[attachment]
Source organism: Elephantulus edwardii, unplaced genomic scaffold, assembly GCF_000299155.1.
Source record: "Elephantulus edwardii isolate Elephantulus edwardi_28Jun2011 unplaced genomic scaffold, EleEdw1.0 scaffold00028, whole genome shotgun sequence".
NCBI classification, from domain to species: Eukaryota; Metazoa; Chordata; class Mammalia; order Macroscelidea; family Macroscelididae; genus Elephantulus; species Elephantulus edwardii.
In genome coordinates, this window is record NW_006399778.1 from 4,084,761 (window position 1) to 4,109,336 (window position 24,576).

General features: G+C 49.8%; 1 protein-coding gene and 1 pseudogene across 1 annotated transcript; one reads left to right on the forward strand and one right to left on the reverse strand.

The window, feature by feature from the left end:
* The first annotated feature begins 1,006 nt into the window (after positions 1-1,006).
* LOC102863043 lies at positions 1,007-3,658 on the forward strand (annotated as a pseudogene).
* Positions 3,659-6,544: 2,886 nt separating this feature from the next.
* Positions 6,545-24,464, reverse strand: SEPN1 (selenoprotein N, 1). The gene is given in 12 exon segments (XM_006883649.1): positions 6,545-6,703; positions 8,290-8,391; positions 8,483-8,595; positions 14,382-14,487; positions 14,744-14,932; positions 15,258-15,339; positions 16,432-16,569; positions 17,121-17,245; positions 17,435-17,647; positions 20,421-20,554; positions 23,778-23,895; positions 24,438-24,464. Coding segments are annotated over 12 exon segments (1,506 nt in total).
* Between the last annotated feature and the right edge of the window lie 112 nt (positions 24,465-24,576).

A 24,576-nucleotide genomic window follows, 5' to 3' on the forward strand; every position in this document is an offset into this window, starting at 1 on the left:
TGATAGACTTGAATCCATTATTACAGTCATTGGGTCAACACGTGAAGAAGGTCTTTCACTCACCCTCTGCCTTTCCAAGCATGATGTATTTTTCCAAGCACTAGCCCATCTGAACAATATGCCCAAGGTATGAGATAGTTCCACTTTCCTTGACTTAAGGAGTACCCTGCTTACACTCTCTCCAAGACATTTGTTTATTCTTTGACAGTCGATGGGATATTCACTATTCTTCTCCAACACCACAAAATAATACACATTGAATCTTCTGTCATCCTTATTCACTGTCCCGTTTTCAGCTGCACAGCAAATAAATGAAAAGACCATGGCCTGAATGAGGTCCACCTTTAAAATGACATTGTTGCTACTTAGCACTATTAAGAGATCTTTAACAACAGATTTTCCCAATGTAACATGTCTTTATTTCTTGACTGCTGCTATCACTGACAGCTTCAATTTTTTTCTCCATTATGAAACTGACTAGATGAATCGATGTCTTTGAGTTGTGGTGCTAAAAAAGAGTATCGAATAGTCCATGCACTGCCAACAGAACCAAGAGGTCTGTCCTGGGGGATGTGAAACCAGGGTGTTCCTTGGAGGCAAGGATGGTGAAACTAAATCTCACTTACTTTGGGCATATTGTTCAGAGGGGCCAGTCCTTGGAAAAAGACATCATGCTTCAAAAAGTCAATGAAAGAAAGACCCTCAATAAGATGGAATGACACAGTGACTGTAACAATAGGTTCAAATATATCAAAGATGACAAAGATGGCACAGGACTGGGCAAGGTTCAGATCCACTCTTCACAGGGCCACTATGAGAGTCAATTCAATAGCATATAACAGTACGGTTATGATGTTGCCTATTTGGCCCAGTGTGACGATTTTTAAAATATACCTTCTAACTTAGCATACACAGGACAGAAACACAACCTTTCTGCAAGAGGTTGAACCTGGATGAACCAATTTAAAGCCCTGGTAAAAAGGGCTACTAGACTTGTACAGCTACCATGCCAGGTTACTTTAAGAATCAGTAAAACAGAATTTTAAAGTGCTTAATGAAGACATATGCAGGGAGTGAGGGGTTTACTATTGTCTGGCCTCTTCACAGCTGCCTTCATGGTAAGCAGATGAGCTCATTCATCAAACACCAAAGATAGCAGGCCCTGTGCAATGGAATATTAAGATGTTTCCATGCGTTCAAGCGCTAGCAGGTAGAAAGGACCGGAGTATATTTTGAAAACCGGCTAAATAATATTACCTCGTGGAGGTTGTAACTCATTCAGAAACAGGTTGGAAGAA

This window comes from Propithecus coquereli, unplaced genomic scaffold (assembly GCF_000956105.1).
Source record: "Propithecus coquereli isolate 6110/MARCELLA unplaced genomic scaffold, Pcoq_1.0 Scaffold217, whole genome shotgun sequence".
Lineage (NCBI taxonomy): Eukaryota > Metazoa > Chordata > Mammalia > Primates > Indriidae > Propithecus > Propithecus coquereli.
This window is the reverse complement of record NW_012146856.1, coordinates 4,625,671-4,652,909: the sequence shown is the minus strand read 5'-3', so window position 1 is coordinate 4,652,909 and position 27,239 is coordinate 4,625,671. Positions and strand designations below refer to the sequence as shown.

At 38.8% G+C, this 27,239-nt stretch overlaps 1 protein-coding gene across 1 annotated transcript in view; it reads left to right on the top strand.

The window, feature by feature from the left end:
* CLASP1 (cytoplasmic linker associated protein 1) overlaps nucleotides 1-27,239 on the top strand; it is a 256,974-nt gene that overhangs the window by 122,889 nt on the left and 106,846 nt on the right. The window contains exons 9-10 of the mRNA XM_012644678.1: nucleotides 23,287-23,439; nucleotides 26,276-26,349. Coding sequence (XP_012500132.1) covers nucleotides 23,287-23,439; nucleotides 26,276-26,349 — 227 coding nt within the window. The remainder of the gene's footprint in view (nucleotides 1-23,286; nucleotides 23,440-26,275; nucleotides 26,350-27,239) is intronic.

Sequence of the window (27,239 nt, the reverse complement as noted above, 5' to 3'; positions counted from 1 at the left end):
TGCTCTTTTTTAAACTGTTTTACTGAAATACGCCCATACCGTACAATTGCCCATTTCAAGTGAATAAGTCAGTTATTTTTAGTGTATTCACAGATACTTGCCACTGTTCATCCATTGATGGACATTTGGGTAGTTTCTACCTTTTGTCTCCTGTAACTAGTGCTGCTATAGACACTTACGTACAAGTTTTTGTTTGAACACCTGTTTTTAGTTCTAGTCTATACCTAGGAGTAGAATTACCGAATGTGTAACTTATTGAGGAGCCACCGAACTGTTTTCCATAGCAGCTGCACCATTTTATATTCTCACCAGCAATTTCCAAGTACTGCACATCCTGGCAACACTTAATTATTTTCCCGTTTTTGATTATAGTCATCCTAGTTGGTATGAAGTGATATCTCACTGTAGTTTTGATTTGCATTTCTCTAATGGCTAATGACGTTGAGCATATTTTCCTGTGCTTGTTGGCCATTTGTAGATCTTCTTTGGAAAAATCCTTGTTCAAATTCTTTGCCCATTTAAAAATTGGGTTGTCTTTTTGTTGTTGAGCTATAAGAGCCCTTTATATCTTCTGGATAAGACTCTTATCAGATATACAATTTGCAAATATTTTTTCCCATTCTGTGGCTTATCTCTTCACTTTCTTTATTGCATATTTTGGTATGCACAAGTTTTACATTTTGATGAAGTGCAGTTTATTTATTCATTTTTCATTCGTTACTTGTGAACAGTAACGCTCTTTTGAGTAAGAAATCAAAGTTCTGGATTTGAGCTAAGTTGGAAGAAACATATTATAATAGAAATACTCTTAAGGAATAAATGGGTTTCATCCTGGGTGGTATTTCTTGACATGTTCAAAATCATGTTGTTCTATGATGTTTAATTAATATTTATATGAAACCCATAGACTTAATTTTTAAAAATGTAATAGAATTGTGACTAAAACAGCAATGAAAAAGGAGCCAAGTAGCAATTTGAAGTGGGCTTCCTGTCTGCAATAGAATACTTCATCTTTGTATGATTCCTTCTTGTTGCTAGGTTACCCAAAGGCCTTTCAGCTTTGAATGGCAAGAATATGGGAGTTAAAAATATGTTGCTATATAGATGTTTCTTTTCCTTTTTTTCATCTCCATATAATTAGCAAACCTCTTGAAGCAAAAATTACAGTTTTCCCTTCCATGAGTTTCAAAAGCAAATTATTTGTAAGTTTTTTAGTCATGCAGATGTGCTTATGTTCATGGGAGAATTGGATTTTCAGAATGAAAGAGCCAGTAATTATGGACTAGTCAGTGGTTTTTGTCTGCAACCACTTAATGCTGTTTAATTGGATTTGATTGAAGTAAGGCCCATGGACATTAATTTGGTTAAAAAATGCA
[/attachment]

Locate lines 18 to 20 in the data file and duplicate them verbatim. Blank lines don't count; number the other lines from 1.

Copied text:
At 38.8% G+C, this 27,239-nt stretch overlaps 1 protein-coding gene across 1 annotated transcript in view; it reads left to right on the top strand.

The window, feature by feature from the left end:
* CLASP1 (cytoplasmic linker associated protein 1) overlaps nucleotides 1-27,239 on the top strand; it is a 256,974-nt gene that overhangs the window by 122,889 nt on the left and 106,846 nt on the right. The window contains exons 9-10 of the mRNA XM_012644678.1: nucleotides 23,287-23,439; nucleotides 26,276-26,349. Coding sequence (XP_012500132.1) covers nucleotides 23,287-23,439; nucleotides 26,276-26,349 — 227 coding nt within the window. The remainder of the gene's footprint in view (nucleotides 1-23,286; nucleotides 23,440-26,275; nucleotides 26,350-27,239) is intronic.